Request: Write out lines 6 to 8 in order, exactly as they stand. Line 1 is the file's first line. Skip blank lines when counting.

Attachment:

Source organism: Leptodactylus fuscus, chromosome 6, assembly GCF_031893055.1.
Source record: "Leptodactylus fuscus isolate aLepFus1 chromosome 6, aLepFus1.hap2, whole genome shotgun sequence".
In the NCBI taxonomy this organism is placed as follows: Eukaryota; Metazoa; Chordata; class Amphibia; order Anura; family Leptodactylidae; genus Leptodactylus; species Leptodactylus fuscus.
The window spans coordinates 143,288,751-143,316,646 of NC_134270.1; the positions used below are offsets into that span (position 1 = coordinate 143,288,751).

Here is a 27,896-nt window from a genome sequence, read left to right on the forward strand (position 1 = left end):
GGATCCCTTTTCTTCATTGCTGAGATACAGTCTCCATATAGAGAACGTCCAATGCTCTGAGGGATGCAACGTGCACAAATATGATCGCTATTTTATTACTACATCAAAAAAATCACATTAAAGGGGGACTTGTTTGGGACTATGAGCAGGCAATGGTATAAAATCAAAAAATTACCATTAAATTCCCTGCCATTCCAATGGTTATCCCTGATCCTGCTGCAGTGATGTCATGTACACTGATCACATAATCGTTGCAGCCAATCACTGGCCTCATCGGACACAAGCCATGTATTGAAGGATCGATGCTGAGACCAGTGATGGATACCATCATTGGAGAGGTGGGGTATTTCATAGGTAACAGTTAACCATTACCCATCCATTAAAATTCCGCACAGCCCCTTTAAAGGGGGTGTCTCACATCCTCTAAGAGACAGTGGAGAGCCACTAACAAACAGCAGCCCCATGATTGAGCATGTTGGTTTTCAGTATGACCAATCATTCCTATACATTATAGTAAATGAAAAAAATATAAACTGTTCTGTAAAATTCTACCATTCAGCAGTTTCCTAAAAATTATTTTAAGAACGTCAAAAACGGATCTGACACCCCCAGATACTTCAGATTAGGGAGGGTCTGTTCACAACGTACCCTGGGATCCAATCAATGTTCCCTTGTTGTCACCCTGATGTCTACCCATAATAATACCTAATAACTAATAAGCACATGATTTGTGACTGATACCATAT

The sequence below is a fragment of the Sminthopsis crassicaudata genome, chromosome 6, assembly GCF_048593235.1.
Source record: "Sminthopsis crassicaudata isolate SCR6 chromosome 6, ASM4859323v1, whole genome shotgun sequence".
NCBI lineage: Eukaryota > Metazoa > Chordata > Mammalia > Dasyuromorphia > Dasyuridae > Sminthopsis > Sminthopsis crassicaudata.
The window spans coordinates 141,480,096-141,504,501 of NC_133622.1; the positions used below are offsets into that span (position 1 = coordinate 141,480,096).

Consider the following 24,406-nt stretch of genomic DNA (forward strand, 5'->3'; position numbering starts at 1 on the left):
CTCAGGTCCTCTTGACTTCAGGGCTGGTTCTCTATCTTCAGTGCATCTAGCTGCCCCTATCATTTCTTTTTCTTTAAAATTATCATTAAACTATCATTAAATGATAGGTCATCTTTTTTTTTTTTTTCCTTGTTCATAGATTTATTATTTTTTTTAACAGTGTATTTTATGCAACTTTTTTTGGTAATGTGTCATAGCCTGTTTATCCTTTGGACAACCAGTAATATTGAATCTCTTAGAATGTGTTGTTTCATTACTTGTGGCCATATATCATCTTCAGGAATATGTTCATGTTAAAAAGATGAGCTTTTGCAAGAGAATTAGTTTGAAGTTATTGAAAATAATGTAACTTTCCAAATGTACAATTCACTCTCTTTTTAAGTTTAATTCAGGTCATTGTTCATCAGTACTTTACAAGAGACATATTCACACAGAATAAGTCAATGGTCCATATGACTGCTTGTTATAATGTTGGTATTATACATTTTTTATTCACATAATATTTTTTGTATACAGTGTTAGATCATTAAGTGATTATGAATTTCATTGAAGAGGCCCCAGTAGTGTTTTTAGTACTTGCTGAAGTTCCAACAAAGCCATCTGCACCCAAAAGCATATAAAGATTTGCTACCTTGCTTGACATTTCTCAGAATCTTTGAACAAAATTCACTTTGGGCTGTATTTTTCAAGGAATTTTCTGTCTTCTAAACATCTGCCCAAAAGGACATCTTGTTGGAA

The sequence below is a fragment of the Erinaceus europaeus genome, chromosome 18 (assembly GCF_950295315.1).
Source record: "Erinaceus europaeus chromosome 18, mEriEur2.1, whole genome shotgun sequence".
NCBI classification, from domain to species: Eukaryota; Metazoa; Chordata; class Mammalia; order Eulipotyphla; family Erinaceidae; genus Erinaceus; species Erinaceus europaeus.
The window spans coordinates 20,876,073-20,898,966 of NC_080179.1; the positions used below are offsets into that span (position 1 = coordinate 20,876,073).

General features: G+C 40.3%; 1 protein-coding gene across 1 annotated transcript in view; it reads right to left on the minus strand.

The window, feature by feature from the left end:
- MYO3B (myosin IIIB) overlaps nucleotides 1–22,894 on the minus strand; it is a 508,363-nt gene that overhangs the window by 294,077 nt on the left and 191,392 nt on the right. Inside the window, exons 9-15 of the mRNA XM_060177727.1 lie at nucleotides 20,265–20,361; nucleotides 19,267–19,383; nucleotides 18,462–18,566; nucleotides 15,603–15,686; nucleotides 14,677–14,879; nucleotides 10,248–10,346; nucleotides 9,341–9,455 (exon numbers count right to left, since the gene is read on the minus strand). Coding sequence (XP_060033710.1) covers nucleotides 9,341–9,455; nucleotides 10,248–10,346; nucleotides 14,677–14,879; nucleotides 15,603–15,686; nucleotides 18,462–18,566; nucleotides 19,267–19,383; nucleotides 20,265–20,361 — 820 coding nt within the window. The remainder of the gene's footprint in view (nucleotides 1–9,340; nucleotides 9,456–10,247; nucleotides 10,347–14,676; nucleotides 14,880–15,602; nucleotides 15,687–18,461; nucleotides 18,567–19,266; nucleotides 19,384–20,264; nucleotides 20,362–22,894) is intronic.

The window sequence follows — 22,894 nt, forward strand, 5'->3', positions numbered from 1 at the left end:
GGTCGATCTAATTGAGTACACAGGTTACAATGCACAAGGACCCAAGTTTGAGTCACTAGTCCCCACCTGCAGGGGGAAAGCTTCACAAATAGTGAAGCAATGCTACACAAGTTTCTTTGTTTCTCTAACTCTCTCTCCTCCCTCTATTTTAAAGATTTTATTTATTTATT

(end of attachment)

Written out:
GGATCCCTTTTCTTCATTGCTGAGATACAGTCTCCATATAGAGAACGTCCAATGCTCTGAGGGATGCAACGTGCACAAATATGATCGCTATTTTATTACTACATCAAAAAAATCACATTAAAGGGGGACTTGTTTGGGACTATGAGCAGGCAATGGTATAAAATCAAAAAATTACCATTAAATTCCCTGCCATTCCAATGGTTATCCCTGATCCTGCTGCAGTGATGTCATGTACACTGATCACATAATCGTTGCAGCCAATCACTGGCCTCATCGGACACAAGCCATGTATTGAAGGATCGATGCTGAGACCAGTGATGGATACCATCATTGGAGAGGTGGGGTATTTCATAGGTAACAGTTAACCATTACCCATCCATTAAAATTCCGCACAGCCCCTTTAAAGGGGGTGTCTCACATCCTCTAAGAGACAGTGGAGAGCCACTAACAAACAGCAGCCCCATGATTGAGCATGTTGGTTTTCAGTATGACCAATCATTCCTATACATTATAGTAAATGAAAAAAATATAAACTGTTCTGTAAAATTCTACCATTCAGCAGTTTCCTAAAAATTATTTTAAGAACGTCAAAAACGGATCTGACACCCCCAGATACTTCAGATTAGGGAGGGTCTGTTCACAACGTACCCTGGGATCCAATCAATGTTCCCTTGTTGTCACCCTGATGTCTACCCATAATAATACCTAATAACTAATAAGCACATGATTTGTGACTGATACCATAT

The sequence below is a fragment of the Sminthopsis crassicaudata genome, chromosome 6, assembly GCF_048593235.1.
Source record: "Sminthopsis crassicaudata isolate SCR6 chromosome 6, ASM4859323v1, whole genome shotgun sequence".